, ,

HAPPY WORLD DAMAN DAY – 20 August 2009!

Dear Damanenses and lovers of Damao,


Wishing you A Very Happy & Peppy 2nd World Daman Day!

M D G Rocha (Country Coordinator – India)
Oscar Noruega (Country Coordinator – Macau)
Pranay B Kolakkar (Country Coordinator – USA)
Franco Fonseca (Country Coordinator – UK/P’boro)
Luis Fonseca (Country Coordinator – UK/Leicester)
Sandra Gonsalves (Country Coordinator – P’gal)
B Lopes (Country Coordinator – UK/Leicester)
Lysa Lopes (Country Coordinator – UAE)
Silvester Machado (Country Coordinator – UK/London)
Tony Machado (Country Coordinator – Canada)
Sharmila Mascarenhas (Country Coordinator – UAE)
Maria Franco (Country Coordinator – UAE)
Veridiana de Sousa (Country Coordinator – Holland)
Noel Gama (Overall Coordinator – Daman, India)

Viva Damao! Come, Discover Daman!


, ,

Message from Dr. Adelino Costa (Portugal) on World Daman Day 09

Caros Damanenses

Estamos a poucas horas de iniciar as celebrações do World Daman Day 2009.
É uma boa oportunidade para que eu envie uma saudação a todos os Damanenses, residentes ou não residentes em Damão, incentivando-os a preservar as suas tradições e práticas culturais específicas e distintas, que conservam tantos traços da herança cultural portuguesa.

Porém, é de toda a justiça salientar nesta iniciativa o papel mobilizador que tem sido desempenhado pelo Noel Gama que, com grande dedicação e muito entusiasmo, tem estado na primeira linha da preparação do World Daman Day e na dinamização de um renovado sentimento de orgulho dos Damanenses pela sua terra e pela sua cultura.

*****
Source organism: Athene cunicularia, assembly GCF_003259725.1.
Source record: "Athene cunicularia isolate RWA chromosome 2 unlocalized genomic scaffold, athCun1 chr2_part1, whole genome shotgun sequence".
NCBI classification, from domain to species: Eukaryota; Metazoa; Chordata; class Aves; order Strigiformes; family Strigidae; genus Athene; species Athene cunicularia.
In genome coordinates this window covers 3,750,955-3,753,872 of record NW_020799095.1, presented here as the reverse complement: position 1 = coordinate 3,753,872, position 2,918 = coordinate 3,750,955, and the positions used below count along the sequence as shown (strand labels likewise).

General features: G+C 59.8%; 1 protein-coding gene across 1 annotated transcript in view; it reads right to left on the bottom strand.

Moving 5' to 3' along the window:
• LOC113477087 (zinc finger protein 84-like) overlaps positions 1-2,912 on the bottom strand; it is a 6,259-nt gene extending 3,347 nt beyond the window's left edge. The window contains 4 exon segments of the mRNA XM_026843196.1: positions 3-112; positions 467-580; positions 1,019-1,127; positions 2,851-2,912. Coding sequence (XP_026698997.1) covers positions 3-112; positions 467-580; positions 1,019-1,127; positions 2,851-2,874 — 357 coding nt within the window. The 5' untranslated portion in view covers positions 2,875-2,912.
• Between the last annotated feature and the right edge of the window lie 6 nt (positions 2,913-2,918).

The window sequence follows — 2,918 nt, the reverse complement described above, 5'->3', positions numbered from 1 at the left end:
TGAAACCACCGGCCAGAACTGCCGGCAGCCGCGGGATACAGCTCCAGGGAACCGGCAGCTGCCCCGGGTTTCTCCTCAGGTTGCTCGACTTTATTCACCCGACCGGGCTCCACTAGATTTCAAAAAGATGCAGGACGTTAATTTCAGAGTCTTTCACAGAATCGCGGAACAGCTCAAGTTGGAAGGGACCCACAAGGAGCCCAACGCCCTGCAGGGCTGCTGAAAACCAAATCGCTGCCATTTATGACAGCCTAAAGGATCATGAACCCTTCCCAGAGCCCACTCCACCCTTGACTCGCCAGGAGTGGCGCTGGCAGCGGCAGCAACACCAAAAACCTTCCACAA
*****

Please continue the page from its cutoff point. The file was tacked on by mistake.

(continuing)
Ele merece a nossa gratidão e o nosso apoio para continuar essa nobre missão a que se tem entregue.

Viva Damão! Vivam os Damanenses!

Lisboa, 18 de Agosto de 2009
Adelino Rodrigues da Costa
(antigo Delegado da Fundação Oriente na Índia)

, ,

Meet Damanenses worldwide on Facebook

Damanenses have taken networking from the bazaar to the internet!

Meet them on Facebook and interact with them on the group, “Discover Damao in Daman.”

, ,

Press Release: 2nd World Daman Day – 20th August 2009!

DAMAN, 8 August 2009: Following the resounding success of the first-ever, WORLD DAMAN DAY last year, the organizers launched into the second year as early as April 2009 for the worldwide celebration of the 2nd World Daman Day on the 20th of August 2009 under the aegis of World Goa Day courtesy, London-based founder, Rene Barreto.

“Daman has always looked upon Goa as its ‘Big Brother.’ But no two fingers are alike and so it is with siblings. These cultural differences though subtle, lend Daman its uniqueness. This worldwide event is a celebration of the unique culture of the people of Daman who have an identity of their very own – the Damanense,” says Daman-based author, Noël Gama who is the Overall Coordinator of the event.